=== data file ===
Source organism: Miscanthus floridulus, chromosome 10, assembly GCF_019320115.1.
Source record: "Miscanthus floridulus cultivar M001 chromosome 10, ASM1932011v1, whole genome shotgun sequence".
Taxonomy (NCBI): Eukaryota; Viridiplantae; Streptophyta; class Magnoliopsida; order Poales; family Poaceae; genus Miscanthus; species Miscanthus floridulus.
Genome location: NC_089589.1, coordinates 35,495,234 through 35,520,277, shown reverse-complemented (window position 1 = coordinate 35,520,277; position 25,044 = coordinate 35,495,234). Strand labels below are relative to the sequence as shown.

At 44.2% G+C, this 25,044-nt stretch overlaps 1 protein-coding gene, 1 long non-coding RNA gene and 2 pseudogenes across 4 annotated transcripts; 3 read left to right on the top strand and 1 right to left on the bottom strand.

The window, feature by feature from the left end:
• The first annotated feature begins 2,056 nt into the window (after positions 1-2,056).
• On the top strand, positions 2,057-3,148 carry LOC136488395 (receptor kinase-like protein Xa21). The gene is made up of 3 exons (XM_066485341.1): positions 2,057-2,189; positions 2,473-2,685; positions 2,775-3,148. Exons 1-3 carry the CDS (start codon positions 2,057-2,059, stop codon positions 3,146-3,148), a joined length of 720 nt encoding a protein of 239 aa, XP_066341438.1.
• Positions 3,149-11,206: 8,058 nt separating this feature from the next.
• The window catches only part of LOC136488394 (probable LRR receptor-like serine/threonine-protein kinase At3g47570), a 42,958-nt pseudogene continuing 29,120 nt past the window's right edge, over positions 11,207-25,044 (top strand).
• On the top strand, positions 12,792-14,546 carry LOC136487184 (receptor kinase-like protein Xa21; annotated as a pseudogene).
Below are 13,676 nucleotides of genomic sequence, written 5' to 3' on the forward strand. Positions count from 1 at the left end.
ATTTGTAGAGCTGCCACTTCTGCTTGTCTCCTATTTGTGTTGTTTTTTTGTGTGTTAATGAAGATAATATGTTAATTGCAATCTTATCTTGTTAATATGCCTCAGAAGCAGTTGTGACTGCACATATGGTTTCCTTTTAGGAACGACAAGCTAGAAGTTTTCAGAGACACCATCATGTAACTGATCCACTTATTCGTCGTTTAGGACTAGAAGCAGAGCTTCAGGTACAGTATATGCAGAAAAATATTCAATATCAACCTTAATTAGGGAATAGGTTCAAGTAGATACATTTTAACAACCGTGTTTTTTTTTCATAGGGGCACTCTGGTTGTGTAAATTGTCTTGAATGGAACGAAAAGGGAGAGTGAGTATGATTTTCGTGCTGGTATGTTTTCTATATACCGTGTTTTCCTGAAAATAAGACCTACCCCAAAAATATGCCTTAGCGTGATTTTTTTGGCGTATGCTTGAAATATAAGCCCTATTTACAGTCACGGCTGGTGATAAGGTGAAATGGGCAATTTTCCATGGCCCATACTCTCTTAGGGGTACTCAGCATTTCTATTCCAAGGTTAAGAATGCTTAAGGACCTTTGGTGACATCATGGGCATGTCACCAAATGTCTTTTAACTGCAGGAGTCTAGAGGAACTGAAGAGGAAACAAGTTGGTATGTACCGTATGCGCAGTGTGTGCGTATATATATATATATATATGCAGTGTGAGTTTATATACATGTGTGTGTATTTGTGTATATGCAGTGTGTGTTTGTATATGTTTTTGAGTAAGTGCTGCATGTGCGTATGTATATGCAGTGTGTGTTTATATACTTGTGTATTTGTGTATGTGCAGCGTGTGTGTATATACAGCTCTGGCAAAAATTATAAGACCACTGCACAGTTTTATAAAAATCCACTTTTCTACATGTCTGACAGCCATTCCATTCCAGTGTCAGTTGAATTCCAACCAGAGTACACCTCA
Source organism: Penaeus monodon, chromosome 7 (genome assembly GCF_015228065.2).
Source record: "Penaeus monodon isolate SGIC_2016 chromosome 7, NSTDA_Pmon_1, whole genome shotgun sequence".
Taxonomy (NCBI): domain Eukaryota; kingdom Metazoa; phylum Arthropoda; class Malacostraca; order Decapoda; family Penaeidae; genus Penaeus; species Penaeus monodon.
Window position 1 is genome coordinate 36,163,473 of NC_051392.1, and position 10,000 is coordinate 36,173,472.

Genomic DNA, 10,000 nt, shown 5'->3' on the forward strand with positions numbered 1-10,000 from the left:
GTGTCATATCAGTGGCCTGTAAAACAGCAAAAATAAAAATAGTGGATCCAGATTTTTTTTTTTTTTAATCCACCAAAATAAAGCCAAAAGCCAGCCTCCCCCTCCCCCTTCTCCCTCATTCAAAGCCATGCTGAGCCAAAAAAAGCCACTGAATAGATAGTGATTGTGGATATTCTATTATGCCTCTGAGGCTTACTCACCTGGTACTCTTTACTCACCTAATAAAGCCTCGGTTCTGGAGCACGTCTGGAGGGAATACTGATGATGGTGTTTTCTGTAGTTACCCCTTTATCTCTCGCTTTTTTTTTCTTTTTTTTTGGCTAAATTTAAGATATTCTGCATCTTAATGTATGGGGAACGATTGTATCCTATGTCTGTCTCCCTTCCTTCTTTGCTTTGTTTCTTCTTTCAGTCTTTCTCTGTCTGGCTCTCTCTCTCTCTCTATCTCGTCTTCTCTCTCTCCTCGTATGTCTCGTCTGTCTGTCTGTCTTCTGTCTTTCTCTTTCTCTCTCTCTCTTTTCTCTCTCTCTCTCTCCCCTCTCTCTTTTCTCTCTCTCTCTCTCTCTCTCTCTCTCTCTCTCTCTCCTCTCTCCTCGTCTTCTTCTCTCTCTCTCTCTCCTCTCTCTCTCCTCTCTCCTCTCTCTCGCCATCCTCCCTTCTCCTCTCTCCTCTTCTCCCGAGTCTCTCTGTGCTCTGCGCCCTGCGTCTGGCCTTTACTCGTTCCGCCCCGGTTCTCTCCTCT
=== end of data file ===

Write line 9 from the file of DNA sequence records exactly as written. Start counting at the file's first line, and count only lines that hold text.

• Positions 3,149-11,206: 8,058 nt separating this feature from the next.